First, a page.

- oligodendroglioma (OL-ih-go-den-dro-glee-O-ma)
A rare, slow-growing tumor that begins in the oligodendrocytes (brain cells that nourish and support nerve cells). Also called an oligodendroglial tumor.
A drug used in cancer prevention.
- omega-3 fatty acid
A type of fat obtained in the diet and involved in immunity.
Surgery to remove part or all of the omentum.
- omentum (oh-MEN-tum)
A fold of the peritoneum (the thin tissue that lines the abdomen) that surrounds the stomach and other organs in the abdomen.
A drug that inhibits gastric acid secretion.
- Ommaya reservoir (o-MY-a REZ-er-vwahr)
A device surgically placed under the scalp and used to deliver anticancer drugs to the fluid surrounding the brain and spinal cord.
A gene that normally directs cell growth. If altered, an oncogene can promote or allow the uncontrolled growth of cancer. Alterations can be inherited or caused by an environmental exposure to carcinogens.
- oncologist (on-KOL-o-jist)
A doctor who specializes in treating cancer. Some oncologists specialize in a particular type of cancer treatment. For example, a radiation oncologist specializes in treating cancer with radiation.
The study of cancer.
- oncology nurse
A nurse who specializes in treating and caring for people who have cancer.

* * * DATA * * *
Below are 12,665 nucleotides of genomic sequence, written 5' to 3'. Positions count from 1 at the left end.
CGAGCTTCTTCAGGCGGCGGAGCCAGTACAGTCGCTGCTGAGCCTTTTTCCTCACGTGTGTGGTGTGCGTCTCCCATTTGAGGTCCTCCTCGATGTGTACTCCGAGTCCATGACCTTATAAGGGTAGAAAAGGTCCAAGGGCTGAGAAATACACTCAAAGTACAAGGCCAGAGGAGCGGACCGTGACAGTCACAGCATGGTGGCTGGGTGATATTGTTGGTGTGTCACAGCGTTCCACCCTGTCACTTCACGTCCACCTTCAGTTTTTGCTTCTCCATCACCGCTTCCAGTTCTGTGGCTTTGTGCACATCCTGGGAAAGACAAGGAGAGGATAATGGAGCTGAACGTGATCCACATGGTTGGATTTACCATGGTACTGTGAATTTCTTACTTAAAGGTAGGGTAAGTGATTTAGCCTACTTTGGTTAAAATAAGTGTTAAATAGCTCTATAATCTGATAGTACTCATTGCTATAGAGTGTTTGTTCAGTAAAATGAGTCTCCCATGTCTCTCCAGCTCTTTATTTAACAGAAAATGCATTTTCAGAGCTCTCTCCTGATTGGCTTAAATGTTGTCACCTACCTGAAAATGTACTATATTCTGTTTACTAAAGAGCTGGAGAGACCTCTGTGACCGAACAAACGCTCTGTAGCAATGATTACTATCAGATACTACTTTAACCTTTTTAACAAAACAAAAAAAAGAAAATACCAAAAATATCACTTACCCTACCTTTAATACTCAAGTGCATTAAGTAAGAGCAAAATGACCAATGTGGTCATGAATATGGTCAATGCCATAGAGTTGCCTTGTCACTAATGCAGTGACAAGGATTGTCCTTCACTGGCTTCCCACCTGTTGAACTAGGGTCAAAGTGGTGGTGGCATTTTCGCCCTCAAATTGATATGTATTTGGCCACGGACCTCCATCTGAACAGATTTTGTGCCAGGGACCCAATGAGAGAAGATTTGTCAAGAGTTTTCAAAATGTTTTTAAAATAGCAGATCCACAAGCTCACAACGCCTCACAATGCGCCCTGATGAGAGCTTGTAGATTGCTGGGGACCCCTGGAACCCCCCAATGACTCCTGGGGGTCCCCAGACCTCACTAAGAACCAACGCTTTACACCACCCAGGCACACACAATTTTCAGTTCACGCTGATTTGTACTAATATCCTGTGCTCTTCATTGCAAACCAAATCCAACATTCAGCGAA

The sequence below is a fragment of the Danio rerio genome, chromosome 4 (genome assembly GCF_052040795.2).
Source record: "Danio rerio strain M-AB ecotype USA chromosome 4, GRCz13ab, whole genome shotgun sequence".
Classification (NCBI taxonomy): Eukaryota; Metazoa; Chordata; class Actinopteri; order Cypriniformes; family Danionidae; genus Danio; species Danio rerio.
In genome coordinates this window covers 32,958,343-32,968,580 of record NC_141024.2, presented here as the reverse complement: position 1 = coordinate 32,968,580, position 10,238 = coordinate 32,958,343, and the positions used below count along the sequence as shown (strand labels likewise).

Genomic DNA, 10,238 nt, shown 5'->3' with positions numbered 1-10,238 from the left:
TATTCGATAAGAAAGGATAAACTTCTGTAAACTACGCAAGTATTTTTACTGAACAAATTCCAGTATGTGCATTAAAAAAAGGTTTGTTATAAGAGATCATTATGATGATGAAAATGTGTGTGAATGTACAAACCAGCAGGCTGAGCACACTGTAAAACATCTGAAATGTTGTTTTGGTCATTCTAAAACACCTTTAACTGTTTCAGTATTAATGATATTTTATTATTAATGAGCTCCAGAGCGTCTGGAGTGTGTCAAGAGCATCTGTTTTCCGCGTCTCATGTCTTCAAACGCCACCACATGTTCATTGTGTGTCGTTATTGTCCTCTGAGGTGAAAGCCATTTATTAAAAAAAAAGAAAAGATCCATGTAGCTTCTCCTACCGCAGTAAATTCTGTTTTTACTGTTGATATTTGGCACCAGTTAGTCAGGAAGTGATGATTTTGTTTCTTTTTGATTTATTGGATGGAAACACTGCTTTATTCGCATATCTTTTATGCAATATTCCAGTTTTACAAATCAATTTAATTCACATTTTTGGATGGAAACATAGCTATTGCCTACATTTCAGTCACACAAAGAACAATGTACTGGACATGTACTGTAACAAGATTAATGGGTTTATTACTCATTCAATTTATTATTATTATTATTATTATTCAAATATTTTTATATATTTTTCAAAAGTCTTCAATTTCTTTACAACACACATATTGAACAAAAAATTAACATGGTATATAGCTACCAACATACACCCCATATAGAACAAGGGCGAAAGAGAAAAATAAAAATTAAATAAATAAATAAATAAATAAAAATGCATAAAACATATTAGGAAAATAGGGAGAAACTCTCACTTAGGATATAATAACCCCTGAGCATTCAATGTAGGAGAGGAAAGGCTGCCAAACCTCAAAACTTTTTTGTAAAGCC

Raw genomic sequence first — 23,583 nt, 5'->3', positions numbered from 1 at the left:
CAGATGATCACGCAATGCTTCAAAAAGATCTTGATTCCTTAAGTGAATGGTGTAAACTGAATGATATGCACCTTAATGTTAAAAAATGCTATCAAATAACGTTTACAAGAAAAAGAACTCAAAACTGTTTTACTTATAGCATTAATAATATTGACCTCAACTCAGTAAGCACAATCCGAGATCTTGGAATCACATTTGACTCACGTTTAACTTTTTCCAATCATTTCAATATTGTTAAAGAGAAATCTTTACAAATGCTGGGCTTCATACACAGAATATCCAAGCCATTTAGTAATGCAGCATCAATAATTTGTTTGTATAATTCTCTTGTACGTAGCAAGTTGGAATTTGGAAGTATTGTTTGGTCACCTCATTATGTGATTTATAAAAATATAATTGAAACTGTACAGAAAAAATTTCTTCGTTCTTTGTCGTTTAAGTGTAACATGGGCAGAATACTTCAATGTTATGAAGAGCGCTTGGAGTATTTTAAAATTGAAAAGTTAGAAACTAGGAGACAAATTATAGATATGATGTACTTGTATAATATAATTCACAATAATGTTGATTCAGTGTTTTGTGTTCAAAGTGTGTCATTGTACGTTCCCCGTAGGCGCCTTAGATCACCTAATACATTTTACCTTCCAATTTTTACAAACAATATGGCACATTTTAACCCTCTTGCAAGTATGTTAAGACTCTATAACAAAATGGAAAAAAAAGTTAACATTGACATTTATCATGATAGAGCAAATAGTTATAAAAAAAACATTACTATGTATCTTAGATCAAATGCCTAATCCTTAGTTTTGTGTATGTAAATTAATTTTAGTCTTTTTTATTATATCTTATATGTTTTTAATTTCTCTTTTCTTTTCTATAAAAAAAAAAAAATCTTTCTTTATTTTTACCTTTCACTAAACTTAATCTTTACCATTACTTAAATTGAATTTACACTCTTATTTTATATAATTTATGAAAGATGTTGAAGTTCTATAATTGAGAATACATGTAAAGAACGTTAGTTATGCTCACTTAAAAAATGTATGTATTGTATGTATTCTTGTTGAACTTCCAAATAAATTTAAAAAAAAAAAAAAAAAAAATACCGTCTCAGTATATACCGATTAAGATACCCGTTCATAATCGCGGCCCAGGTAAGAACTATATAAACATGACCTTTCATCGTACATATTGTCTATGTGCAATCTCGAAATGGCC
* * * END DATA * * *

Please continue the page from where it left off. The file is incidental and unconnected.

- oncology pharmacy specialist
A person who works with an oncologist to prepare anticancer drugs.
An extract made from cancer cells that are infected with a lytic strain of virus. The extract contains both cancer cell proteins and virus proteins. Oncolysates are being studied as cancer vaccines.
The breakdown, or lysis, of a tumor. This can occur by mechanical means, chemicals, or infectious agents such as viruses. Oncolytic viruses do not lyse most normal cells.
Refers to viruses that kill cancer cells more often than they kill normal cells.
A substance that is being studied in the treatment of cancer. It belongs to the family of drugs called ribonuclease enzymes. Also called ranpirnase.
A drug that prevents or reduces nausea and vomiting. It belongs to the family of drugs called antiemetics.
- onset of action
The length of time it takes for a medicine to start to work.
A modified cold virus that selectively grows in and destroys certain types of cancer cells and leaves normal cells undamaged.
- oophorectomy (o-o-for-EK-toe-mee)
Surgery to remove one or both ovaries.
- open biopsy
A procedure in which a surgical incision (cut) is made through the skin to expose and remove tissues. The biopsy tissue is examined under a microscope by a pathologist. An open biopsy may be done in the doctor's office or in the hospital, and may use local anesthesia or general anesthesia. A lumpectomy to remove a breast tumor is a type of open biopsy.
- open colectomy (ko-LEK-toe-mee)
An operation to remove all or part of the colon through a long incision made in the wall of the abdomen. When only part of the colon is removed, it is called a partial colectomy.
- open label study
A type of study in which both the health providers and the patients are aware of the drug or treatment being given.
Describes a condition that can be treated by surgery.
Having to do with the eye.
- ophthalmoscope (off-THAL-mo-skope)
A lighted instrument used to examine the inside of the eye, including the retina and the optic nerve.
A drug used to treat pain. It contains opium or a substance made from opium (such as morphine).
A drug used to treat moderate to severe pain. Opioids are similar to opiates such as morphine and codeine, but they do not contain and are not made from opium.